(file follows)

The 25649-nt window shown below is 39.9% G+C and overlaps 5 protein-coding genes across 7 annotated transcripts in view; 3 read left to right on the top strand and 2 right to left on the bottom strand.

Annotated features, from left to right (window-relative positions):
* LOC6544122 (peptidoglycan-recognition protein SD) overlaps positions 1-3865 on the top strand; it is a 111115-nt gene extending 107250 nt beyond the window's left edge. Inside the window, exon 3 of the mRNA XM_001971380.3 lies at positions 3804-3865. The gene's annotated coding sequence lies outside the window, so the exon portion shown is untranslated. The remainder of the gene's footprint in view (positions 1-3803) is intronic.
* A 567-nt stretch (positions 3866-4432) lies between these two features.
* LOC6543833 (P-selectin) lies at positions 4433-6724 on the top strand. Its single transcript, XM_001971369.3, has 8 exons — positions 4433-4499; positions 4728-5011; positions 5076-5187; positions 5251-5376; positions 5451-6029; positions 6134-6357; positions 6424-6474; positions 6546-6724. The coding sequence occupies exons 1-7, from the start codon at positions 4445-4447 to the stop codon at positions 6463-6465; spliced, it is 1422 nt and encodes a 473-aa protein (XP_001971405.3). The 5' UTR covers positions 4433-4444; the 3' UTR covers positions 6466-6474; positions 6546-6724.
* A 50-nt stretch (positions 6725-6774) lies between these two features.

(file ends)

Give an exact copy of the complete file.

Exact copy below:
The 25649-nt window shown below is 39.9% G+C and overlaps 5 protein-coding genes across 7 annotated transcripts in view; 3 read left to right on the top strand and 2 right to left on the bottom strand.

Annotated features, from left to right (window-relative positions):
* LOC6544122 (peptidoglycan-recognition protein SD) overlaps positions 1-3865 on the top strand; it is a 111115-nt gene extending 107250 nt beyond the window's left edge. Inside the window, exon 3 of the mRNA XM_001971380.3 lies at positions 3804-3865. The gene's annotated coding sequence lies outside the window, so the exon portion shown is untranslated. The remainder of the gene's footprint in view (positions 1-3803) is intronic.
* A 567-nt stretch (positions 3866-4432) lies between these two features.
* LOC6543833 (P-selectin) lies at positions 4433-6724 on the top strand. Its single transcript, XM_001971369.3, has 8 exons — positions 4433-4499; positions 4728-5011; positions 5076-5187; positions 5251-5376; positions 5451-6029; positions 6134-6357; positions 6424-6474; positions 6546-6724. The coding sequence occupies exons 1-7, from the start codon at positions 4445-4447 to the stop codon at positions 6463-6465; spliced, it is 1422 nt and encodes a 473-aa protein (XP_001971405.3). The 5' UTR covers positions 4433-4444; the 3' UTR covers positions 6466-6474; positions 6546-6724.
* A 50-nt stretch (positions 6725-6774) lies between these two features.